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Review: more tales from the Space Age

Inside the Space Race: A Space Surgeon’s Diary
By Lawrence E. Lamb, M.D.
Synergy Books, 2006
hardcover, 424 pp., illus.
ISBN 1-933538-39-2

On the Cutting Edge: Tales of a Cold War Engineer at the Dawn of the Nuclear, Guided Missile, Computer and Space Ages
By Dr. Robert F. Brodsky
Gordian Knot Books, 2006
softcover, 216 pp., illus.
ISBN 1-884092-62-4

There continues to be a small but notable niche in the publishing world of memoirs from those have participated in space exploration in one manner or another, particularly in the golden era of the 1950s and ’60s. However, by now nearly all of the major actors, from astronauts and engineers to politicians and bureaucrats, have either already told their stories or are no longer around to do so. This leaves more minor players to tell their parts in the development of the space program in the US. As two recent books demonstrate, these tales may not be as profound, but they can still be interesting.

In Inside the Space Race, Lawrence Lamb recounts his time at the Air Force’s School for Aerospace Medicine in San Antonio from the mid-1950s through the mid-60s. Lamb, a cardiologist, was initially recruited to ensure that Air Force pilots didn’t suffer from heart ailments, but later became involved in the medical evaluation of astronaut candidates. It was a career that he said he stumbled into quite by accident: “I just happened to be sitting on the rocket when the fuse was lit—by the Soviets.”

One of the biggest roles he played was in the medical disqualification of Mercury astronaut Deke Slayton, and the internal controversy that generated. In September 1959 Slayton was sent to Lamb to investigate a recent case of an irregular heartbeat during a centrifuge test. Lamb found that it was not caused by a viral infection, as had been suspected (or hoped for), but was a case of atrial fibrillation that would disqualify Slayton from flight duty. Much of Lamb’s book recounts the saga that followed as NASA tried to minimize the consequences of the diagnosis and find alternative medical opinions that would allow Slayton to fly, in the process creating friction between some in the new space agency and Lamb.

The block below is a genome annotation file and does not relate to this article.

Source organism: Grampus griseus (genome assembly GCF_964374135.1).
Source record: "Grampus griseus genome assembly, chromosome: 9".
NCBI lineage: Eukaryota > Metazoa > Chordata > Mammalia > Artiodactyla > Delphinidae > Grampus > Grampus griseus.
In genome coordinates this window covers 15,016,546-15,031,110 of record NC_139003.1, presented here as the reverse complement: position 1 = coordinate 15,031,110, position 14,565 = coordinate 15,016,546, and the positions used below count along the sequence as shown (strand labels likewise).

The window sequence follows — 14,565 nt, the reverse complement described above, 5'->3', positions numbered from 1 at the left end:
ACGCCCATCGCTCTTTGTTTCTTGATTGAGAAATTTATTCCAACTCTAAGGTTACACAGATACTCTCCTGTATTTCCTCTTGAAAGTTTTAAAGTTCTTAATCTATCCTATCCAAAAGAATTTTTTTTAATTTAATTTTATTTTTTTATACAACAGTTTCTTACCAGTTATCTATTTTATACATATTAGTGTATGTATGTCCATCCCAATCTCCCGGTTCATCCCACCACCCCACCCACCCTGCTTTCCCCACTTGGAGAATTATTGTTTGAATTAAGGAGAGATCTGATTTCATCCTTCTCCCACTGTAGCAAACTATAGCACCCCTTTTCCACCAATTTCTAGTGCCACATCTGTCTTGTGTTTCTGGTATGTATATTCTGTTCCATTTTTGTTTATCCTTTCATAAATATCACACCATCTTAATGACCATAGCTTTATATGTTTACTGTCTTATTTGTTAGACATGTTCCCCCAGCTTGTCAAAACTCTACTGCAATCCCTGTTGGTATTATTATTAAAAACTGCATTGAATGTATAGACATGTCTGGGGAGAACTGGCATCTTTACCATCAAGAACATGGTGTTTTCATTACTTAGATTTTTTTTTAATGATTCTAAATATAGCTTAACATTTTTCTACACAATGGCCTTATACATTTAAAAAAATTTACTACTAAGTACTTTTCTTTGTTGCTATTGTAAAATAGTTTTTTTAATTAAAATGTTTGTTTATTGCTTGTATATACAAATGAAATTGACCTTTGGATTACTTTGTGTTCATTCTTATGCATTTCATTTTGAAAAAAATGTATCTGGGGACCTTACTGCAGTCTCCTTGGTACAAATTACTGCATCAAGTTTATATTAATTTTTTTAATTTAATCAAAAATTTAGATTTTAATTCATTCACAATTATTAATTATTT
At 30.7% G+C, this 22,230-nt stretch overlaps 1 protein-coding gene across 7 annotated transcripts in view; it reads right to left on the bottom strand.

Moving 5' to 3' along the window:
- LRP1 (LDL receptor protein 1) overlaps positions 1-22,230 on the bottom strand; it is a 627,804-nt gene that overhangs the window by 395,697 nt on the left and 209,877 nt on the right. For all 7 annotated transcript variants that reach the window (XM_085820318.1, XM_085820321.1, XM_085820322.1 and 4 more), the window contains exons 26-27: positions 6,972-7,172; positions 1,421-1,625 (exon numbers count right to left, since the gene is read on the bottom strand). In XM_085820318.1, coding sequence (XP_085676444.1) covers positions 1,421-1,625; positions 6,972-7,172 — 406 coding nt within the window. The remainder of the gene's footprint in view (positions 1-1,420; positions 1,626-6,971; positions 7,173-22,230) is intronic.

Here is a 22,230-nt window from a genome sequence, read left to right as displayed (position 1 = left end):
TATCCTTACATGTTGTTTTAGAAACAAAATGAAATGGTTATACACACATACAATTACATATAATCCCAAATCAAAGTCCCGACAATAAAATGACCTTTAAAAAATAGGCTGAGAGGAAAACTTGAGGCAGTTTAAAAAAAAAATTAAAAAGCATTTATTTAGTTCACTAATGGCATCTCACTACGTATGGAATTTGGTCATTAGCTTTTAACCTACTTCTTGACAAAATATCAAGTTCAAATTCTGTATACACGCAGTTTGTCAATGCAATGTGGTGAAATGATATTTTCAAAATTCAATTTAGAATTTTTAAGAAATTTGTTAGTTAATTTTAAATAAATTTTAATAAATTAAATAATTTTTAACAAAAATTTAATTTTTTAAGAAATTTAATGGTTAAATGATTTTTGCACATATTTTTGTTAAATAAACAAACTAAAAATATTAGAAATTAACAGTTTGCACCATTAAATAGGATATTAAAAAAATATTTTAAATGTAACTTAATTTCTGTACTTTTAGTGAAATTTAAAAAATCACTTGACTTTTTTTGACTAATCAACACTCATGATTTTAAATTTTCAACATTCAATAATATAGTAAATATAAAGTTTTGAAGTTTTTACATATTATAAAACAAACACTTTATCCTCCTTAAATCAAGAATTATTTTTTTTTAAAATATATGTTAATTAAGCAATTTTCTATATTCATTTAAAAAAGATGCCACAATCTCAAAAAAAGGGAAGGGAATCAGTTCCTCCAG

Neither Brodsky nor Lamb were major players in America’s race to the Moon or other aspects of the Space Age, but that doesn’t mean that they don’t have some interesting stories to tell.

Another interesting aspect of the book is the discussion of the strong relationship Lamb had with Lyndon Johnson. Lamb first met Johnson in the late 1950s, when the then-senator, a political patron of the medical center, visited the facility and had Lamb create a pocket-sized record of his most recent electrocardiogram, something Johnson was quite fond of. Johnson visited the center on a number of occasions thereafter, including after become vice president, and Lamb became a part of his circle of friends, with frequent trips to LBJ’s Texas ranch.

Bob Brodsky didn’t ground a Mercury astronaut or become fast friends with the vice president, but in On the Cutting Edge he describes a long and varied career in engineering, including work on a number of space projects. The book is comprised of a number of anecdotes from his career, from graduate school through retirement. Those tales includes stories of work on rockets and satellites while with Aerojet in the 1960s, research and teaching experiences as a professor at Iowa State University in the ’70s, and more space projects at TRW in the ’80s.

Among the book’s highlights was the work he performed in the early 1960s to design a lifeboat, featuring inflatable structures and a parawing, for a space station then on the drawing boards for circa 1970. It turns out that it was an idea ahead of its time both then and more recently, as Brodsky discusses his efforts to generate interest in the concept for use on the ISS in the last decade. More successful was a later effort to recognize astronautical engineering as an academic discipline independent of aeronautical or aerospace engineering.

Neither Brodsky nor Lamb were major players in America’s race to the Moon or other aspects of the Space Age, nor do they claim to be in the books. However, that doesn’t mean that they don’t have some interesting stories to tell from that era in history. For those curious to learn more about that time—and even share a laugh or two—both Inside the Space Race and On the Cutting Edge offer some enlightenment and entertainment.